When a celebrated French philosopher from the centre left assails the “despotic” politics of environmental fear he should expect a dressing down from his climate change-conscious comrades.
But Pascal Bruckner has incited such fury with a diatribe against green prophesiers of imminent planetary ruin, the reaction has surprised even this veteran of the trans-Atlantic culture wars.
“The planet is sick. Man is guilty of having destroyed it. He must pay,” is how Bruckner caustically portrays the received wisdom on environmental “sin” and damnation in his latest book Le fanatisme de l’Apocalypse (The Fanaticism of the Apocalypse).
“Consider … the famous carbon footprint that we all leave behind us,” he writes in his introduction. “What is it, after all, if not the gaseous equivalent of original sin, of the stain that we inflict on our Mother Gaia by the simple fact of being present and breathing?”
Subtitled Sauver la Terre, punir l’Homme (Save the Earth, Punish Human Beings) the book rails against a peculiar Western malady. Yes, concerns about the environment are legitimate, Bruckner asserts, but catastrophisme is transforming us all into children “put in a panic in order to be better controlled”.
It is a feistier-than-usual polemic for Bruckner, a leading member of France’s “new philosophers” who emerged from the 1970s left with searing critiques of Marxism. Later this year, it will be published in English as Fanaticism of the Apocalypse by Polity, Cambridge, translated by Steven Rendall.
As the Jesuit-educated philosopher sees it, extreme climate change alarmism, with its warning bells chiming “The end of the world is nigh, repent ye”, represents a worrying new doctrine of ideological purity that even has totalitarian overtones.
Worst of all, Bruckner argues, these “political commissars of carbon” have “betrayed the best of causes” and turned the discourse of ecological terror into the “dominant ideology of Western society”.
Dividing his argument into three sections, provocatively titled “The Seduction of Disaster”; “The Anti-progress Progressives”; and “The Great Ascetic Regression”, Bruckner scorns the peddlers of the “propaganda of fear”.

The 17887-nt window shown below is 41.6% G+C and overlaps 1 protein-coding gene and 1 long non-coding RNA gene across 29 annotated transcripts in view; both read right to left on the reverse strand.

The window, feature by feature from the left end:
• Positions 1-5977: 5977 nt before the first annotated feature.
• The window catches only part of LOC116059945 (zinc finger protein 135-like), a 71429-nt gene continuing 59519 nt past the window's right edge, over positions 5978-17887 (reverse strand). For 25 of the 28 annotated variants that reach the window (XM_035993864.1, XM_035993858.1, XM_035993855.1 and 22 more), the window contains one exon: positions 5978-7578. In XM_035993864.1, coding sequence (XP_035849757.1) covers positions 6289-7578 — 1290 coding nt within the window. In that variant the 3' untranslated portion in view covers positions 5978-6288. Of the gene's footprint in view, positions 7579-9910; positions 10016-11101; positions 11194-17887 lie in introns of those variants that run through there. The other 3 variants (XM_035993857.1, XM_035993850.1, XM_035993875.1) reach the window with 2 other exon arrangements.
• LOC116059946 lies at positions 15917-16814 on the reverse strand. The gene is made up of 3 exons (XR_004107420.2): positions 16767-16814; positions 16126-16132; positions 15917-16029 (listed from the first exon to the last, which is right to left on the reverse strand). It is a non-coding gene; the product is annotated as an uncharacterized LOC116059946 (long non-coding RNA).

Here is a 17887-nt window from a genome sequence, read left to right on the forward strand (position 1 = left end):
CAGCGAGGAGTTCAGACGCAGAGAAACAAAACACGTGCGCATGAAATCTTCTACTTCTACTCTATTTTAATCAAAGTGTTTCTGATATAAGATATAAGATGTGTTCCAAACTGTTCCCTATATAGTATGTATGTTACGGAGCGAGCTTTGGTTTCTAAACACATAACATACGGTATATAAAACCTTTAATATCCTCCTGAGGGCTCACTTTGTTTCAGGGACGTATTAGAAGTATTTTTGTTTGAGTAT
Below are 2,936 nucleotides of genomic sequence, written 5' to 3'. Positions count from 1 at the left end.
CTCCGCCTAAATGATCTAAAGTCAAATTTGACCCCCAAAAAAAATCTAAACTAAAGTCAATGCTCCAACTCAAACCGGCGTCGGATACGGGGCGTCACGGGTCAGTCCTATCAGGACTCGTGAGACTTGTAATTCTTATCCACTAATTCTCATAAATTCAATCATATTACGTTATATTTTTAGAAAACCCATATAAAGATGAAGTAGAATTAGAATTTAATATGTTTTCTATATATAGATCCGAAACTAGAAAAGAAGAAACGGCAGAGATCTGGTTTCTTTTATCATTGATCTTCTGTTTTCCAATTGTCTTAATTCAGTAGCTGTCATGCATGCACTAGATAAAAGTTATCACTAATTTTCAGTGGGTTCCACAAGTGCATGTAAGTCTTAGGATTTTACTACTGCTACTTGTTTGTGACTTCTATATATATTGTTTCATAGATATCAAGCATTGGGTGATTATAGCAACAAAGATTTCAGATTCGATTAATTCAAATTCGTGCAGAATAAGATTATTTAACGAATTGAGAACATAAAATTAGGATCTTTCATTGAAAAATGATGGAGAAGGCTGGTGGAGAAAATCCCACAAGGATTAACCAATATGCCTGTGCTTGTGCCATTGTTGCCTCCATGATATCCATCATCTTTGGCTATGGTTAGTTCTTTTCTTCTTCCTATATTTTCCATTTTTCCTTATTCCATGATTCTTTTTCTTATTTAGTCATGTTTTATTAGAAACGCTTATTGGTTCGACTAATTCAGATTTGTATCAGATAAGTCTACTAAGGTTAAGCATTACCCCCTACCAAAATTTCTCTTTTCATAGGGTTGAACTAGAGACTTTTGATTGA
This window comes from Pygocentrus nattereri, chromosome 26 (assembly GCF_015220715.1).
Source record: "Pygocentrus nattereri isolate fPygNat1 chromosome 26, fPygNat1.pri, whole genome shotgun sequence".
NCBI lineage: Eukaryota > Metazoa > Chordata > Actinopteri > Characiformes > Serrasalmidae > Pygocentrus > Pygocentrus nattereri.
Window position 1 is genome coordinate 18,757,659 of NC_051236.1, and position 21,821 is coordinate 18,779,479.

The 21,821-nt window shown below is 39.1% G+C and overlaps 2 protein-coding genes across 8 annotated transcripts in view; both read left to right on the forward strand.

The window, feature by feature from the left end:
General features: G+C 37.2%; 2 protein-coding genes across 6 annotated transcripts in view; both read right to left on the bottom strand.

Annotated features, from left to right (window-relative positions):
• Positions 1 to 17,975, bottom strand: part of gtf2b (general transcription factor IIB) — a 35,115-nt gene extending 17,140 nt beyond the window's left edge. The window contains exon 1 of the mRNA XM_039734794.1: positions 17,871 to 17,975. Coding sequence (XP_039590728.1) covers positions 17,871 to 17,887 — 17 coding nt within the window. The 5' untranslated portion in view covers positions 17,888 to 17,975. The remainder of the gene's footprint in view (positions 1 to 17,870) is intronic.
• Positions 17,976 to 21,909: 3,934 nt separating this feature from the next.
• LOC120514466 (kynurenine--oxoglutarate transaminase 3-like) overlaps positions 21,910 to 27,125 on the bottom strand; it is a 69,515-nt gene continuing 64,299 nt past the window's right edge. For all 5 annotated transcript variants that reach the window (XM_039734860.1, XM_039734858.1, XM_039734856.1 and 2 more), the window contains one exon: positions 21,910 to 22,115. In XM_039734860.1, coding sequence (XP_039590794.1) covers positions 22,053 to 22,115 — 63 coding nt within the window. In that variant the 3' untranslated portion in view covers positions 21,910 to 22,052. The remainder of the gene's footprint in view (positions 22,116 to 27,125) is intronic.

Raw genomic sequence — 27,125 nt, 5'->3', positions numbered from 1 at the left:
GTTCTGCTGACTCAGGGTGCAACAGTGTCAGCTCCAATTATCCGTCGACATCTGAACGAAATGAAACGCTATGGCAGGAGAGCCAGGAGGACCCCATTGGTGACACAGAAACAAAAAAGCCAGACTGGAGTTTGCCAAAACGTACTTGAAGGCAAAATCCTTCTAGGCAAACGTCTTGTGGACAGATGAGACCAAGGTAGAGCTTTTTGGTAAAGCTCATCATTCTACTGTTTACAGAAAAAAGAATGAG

It is a muscular thesis delivered in typical elegant Bruckner style, citing philosophers, playwrights, novelists, political theorists and green activists from Martin Heidegger to Goethe, Moliere, Gustave Flaubert, Hannah Arendt, and France’s Yves Cocher.
However since the book appeared in French late last year, Bruckner has been pilloried in certain quarters as a reactionary turncoat aiding the worst climate change deniers. He has seen some publications that traditionally laud his work decry Fanaticism of the Apocalypse as hedonistic, deluded and dangerous.
“Le Monde devoted four pages to say to what extent my book was bad, false and full of lies, which is rather curious,” Bruckner says, with a slight edge to his voice, as we are ushered into an upper room in his local cafe, Le Progres, in the Marais neighbourhood of Paris. When his last book, The Paradox of Love, a reflection on the vicissitudes of the modern God of “Amour”, was released in 2009, it was critically acclaimed and became a bestseller.
“But I took a risk,” he explains of his latest controversial work. “It was [written in] a fit of anger. I went against today’s dominant ideas. There is widespread ‘greenwashing’ including in our thinking. The dominant passion of our time is fear.”
One blistering assessment, in Liberation newspaper, was headed “The Fanaticism of Denial”. The article accused Bruckner of being a pleasure-addled baby boomer stuck in pre-global warming nostalgia for the insouciant Trente Glorieuses, the 30 years of postwar French prosperity before the 1970s petrol shock.
The philosopher insists he cannot be classified as a climate change negationist – in fact the opposite, because he decries the virulent strain of denial among US Tea Party radicals and even mainstream Republicans.
“I do not attack ecology per se,” Bruckner says of his book. “I attack that degraded religion which emerges from it and turns into a culture of fear, hatred of progress and well-being.
“Why must we renounce all the joys of life under the pretext of global warming?”
While Bruckner fights off multiple critical assaults, he is still held in high regard by French critics and the reading public for his multidisciplinary dissertations on the dilemmas of modern Western life.
He is well known in the English-speaking world for his philosophical explorations of notions of happiness: Perpetual Euphoria: On the Duty to be Happy, and The Utopia of Love (an English translation of his 2010 essay Has Marriage for Love Failed?) is expected to be published soon.
His award-winning novel Bitter Moon was translated into 20 languages and turned into an acclaimed film by Roman Polanski, with Hugh Grant and Kristin Scott Thomas.